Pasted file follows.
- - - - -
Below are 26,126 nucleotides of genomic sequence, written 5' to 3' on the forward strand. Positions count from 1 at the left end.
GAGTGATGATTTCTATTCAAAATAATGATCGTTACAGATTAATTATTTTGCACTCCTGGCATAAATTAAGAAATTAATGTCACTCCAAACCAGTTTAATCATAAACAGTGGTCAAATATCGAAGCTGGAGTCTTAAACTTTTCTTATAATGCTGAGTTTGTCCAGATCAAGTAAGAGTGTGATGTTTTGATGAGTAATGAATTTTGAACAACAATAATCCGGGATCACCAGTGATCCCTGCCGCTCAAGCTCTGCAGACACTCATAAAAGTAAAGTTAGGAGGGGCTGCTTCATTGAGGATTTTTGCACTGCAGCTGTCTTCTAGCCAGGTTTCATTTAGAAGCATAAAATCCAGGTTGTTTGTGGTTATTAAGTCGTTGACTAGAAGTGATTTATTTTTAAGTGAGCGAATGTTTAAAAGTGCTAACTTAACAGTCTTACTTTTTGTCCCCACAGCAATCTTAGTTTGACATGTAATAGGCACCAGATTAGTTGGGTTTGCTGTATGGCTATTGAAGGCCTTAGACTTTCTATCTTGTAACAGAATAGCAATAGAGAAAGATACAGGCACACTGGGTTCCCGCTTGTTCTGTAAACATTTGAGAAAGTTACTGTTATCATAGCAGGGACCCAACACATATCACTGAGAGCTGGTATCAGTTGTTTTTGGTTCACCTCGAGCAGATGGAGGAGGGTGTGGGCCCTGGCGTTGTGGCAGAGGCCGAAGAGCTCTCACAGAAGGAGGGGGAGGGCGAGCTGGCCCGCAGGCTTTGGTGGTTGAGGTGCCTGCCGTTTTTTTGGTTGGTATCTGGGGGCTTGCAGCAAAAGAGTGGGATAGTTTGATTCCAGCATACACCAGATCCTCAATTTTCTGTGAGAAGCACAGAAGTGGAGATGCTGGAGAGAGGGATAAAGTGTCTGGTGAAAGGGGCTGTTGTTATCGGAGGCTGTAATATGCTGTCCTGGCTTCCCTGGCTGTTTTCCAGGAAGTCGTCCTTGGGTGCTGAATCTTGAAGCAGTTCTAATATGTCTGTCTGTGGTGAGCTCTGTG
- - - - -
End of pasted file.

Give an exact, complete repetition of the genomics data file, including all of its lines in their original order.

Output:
Below are 26,126 nucleotides of genomic sequence, written 5' to 3' on the forward strand. Positions count from 1 at the left end.
GAGTGATGATTTCTATTCAAAATAATGATCGTTACAGATTAATTATTTTGCACTCCTGGCATAAATTAAGAAATTAATGTCACTCCAAACCAGTTTAATCATAAACAGTGGTCAAATATCGAAGCTGGAGTCTTAAACTTTTCTTATAATGCTGAGTTTGTCCAGATCAAGTAAGAGTGTGATGTTTTGATGAGTAATGAATTTTGAACAACAATAATCCGGGATCACCAGTGATCCCTGCCGCTCAAGCTCTGCAGACACTCATAAAAGTAAAGTTAGGAGGGGCTGCTTCATTGAGGATTTTTGCACTGCAGCTGTCTTCTAGCCAGGTTTCATTTAGAAGCATAAAATCCAGGTTGTTTGTGGTTATTAAGTCGTTGACTAGAAGTGATTTATTTTTAAGTGAGCGAATGTTTAAAAGTGCTAACTTAACAGTCTTACTTTTTGTCCCCACAGCAATCTTAGTTTGACATGTAATAGGCACCAGATTAGTTGGGTTTGCTGTATGGCTATTGAAGGCCTTAGACTTTCTATCTTGTAACAGAATAGCAATAGAGAAAGATACAGGCACACTGGGTTCCCGCTTGTTCTGTAAACATTTGAGAAAGTTACTGTTATCATAGCAGGGACCCAACACATATCACTGAGAGCTGGTATCAGTTGTTTTTGGTTCACCTCGAGCAGATGGAGGAGGGTGTGGGCCCTGGCGTTGTGGCAGAGGCCGAAGAGCTCTCACAGAAGGAGGGGGAGGGCGAGCTGGCCCGCAGGCTTTGGTGGTTGAGGTGCCTGCCGTTTTTTTGGTTGGTATCTGGGGGCTTGCAGCAAAAGAGTGGGATAGTTTGATTCCAGCATACACCAGATCCTCAATTTTCTGTGAGAAGCACAGAAGTGGAGATGCTGGAGAGAGGGATAAAGTGTCTGGTGAAAGGGGCTGTTGTTATCGGAGGCTGTAATATGCTGTCCTGGCTTCCCTGGCTGTTTTCCAGGAAGTCGTCCTTGGGTGCTGAATCTTGAAGCAGTTCTAATATGTCTGTCTGTGGTGAGCTCTGTG